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Why Cancelling Plans Feels So Good

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Cancelling plans provides a rush of dopamine to the brain, producing the tangible happiness people feel in these situations.

The dinner date or camping session that you scheduled with a friend under the influence of a couple of drinks can be repressed and forgotten until the last minute. Then, it catches you off guard in the most unexpected of times, often as you’re relaxing at home after a long day. Dread floods your system. Your plans of having a glass of wine and catching up on TV fly out the window.

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According to experts and psychologists there is evidence that canceled plans provide relief in the brain. “If having to keep to a plan made is causing the person discomfort — say she has a lot to do or does not really want to meet the person — it is likely there will be increased activity in the emotion centers and in the prefrontal cortex, where most higher level processing takes place,” Dr. Regan Gurung tells Bustle.

Gurung explains that cancelling plans provides a rush of dopamine to the brain, producing the tangible happiness people feel in these situations. The dopamine effect becomes even more pronounced in people who have social anxiety.

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Another expert, Dr. Maya Borgueta, says that we put ourselves in these unwanted situations because we agree to things on the moment, without thinking about our real motivations and what we really want. “We’ll say ‘yes’ to something because we can’t think of a good excuse not to go in the moment, but we’re really not interested,” Borgueta told Apartment Therapy.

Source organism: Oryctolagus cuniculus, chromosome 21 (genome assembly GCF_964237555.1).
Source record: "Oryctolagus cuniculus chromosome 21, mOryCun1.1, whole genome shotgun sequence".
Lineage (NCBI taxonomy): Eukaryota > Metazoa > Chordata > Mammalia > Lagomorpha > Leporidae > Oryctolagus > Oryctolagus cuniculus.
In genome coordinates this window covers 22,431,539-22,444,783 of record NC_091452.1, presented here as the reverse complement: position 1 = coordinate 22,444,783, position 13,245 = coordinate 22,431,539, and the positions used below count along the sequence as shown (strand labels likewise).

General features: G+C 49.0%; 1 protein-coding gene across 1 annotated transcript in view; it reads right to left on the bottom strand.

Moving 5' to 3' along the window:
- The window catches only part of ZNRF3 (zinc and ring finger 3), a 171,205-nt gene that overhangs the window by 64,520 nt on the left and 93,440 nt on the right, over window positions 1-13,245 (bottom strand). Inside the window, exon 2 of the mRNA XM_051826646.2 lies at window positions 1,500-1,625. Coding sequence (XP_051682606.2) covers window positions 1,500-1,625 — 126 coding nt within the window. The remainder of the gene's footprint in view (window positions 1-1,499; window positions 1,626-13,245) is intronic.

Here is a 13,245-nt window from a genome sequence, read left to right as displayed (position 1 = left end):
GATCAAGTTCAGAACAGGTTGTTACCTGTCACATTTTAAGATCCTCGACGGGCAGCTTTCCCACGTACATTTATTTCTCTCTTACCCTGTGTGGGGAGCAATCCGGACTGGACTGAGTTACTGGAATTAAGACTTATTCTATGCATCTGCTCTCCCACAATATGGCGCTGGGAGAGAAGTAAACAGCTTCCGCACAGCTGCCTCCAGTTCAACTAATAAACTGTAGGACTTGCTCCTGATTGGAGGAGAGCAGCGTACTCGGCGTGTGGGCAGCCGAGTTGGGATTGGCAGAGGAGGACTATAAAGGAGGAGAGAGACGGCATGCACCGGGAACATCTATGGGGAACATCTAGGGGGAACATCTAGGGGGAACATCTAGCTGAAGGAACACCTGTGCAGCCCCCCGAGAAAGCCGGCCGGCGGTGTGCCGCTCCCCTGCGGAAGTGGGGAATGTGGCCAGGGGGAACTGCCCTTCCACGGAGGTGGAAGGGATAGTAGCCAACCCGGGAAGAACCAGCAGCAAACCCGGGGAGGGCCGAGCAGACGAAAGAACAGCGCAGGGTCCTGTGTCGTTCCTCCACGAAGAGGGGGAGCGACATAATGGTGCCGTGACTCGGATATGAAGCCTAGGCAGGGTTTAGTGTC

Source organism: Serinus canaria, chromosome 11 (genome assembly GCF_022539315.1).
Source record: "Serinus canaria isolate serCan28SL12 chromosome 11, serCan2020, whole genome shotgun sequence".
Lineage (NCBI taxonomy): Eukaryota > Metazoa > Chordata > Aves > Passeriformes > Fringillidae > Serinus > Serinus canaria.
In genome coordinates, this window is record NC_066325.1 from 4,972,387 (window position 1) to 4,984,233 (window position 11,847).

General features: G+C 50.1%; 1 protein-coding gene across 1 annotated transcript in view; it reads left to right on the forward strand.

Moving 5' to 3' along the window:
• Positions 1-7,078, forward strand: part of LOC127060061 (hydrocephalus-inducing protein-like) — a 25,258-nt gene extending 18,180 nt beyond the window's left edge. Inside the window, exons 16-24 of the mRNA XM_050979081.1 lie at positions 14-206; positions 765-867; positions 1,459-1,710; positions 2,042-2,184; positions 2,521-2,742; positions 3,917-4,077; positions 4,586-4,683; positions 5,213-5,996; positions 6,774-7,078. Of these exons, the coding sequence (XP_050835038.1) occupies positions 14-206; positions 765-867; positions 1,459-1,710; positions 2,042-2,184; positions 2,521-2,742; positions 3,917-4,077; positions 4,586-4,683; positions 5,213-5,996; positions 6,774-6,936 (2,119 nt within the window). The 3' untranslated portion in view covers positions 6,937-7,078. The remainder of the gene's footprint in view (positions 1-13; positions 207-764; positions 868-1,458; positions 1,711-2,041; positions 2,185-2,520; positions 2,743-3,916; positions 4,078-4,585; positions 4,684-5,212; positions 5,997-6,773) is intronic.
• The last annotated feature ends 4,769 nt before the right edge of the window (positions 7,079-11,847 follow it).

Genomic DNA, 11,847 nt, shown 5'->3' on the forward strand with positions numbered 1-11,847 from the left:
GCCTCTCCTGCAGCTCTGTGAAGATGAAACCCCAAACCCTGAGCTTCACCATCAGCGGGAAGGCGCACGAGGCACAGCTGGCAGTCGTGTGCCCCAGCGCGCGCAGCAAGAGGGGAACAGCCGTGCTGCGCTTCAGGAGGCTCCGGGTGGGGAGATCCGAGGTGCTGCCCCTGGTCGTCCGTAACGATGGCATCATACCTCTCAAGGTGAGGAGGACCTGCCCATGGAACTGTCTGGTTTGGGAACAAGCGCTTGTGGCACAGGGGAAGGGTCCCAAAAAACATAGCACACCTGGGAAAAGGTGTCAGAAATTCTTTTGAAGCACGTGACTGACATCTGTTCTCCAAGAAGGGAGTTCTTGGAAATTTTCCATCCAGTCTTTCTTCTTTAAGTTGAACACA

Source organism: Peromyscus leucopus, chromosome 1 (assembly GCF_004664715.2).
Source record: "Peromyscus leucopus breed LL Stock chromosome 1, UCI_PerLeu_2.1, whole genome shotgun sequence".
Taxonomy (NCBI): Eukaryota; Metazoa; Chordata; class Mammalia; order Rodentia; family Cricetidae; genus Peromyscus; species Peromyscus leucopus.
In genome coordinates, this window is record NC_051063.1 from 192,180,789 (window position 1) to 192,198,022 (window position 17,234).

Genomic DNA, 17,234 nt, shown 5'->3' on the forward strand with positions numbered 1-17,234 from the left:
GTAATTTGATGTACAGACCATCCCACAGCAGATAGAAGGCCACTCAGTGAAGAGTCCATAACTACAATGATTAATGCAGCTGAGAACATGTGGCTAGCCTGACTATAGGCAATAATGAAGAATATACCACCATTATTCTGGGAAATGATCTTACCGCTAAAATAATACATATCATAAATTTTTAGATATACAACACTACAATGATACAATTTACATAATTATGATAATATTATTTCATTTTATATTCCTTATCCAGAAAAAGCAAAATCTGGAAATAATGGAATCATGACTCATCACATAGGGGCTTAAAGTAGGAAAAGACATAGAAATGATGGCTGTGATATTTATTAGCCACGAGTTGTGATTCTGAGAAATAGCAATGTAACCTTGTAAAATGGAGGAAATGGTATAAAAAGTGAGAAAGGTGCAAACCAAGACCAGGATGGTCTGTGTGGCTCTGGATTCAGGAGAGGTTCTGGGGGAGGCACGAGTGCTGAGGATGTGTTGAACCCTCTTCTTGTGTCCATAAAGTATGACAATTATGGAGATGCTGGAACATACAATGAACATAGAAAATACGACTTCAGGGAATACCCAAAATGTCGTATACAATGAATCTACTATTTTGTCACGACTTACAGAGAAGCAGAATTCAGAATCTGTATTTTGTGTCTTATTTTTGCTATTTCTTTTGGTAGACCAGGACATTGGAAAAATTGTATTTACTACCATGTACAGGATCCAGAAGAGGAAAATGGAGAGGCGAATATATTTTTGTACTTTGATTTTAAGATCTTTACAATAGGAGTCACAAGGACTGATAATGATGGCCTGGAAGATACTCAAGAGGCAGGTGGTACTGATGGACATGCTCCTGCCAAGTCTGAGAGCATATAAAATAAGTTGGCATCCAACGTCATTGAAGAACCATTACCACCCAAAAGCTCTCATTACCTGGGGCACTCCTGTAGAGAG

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PhD Chip Raymond Knee provides a more layered explanation for this phenomenon, putting the blame on the plans themselves. He told  Men’s Health that in order to be motivated to do something, you have to know that your plans will fulfill at least one of the following requirements:

1) Autonomy: Feeling that your behaviors stem from what you really want

2) Competence: Feeling capable and effective in what you’re doing

3) Relatedness: Feeling like you belong

If your plans don’t satisfy any one of those needs, you’ll most likely stay in for the night.

Of course, it all depends on the plans; canceling some plans might feel better than canceling others. While a party that you chose to skip out on might leave you with some FOMO, a canceled meeting with a friend that you haven’t seen in a long time might produce some guilt and hurt feelings. It’s important to prioritize and to avoid canceling plans when your fears are rooted in laziness and social anxiety.

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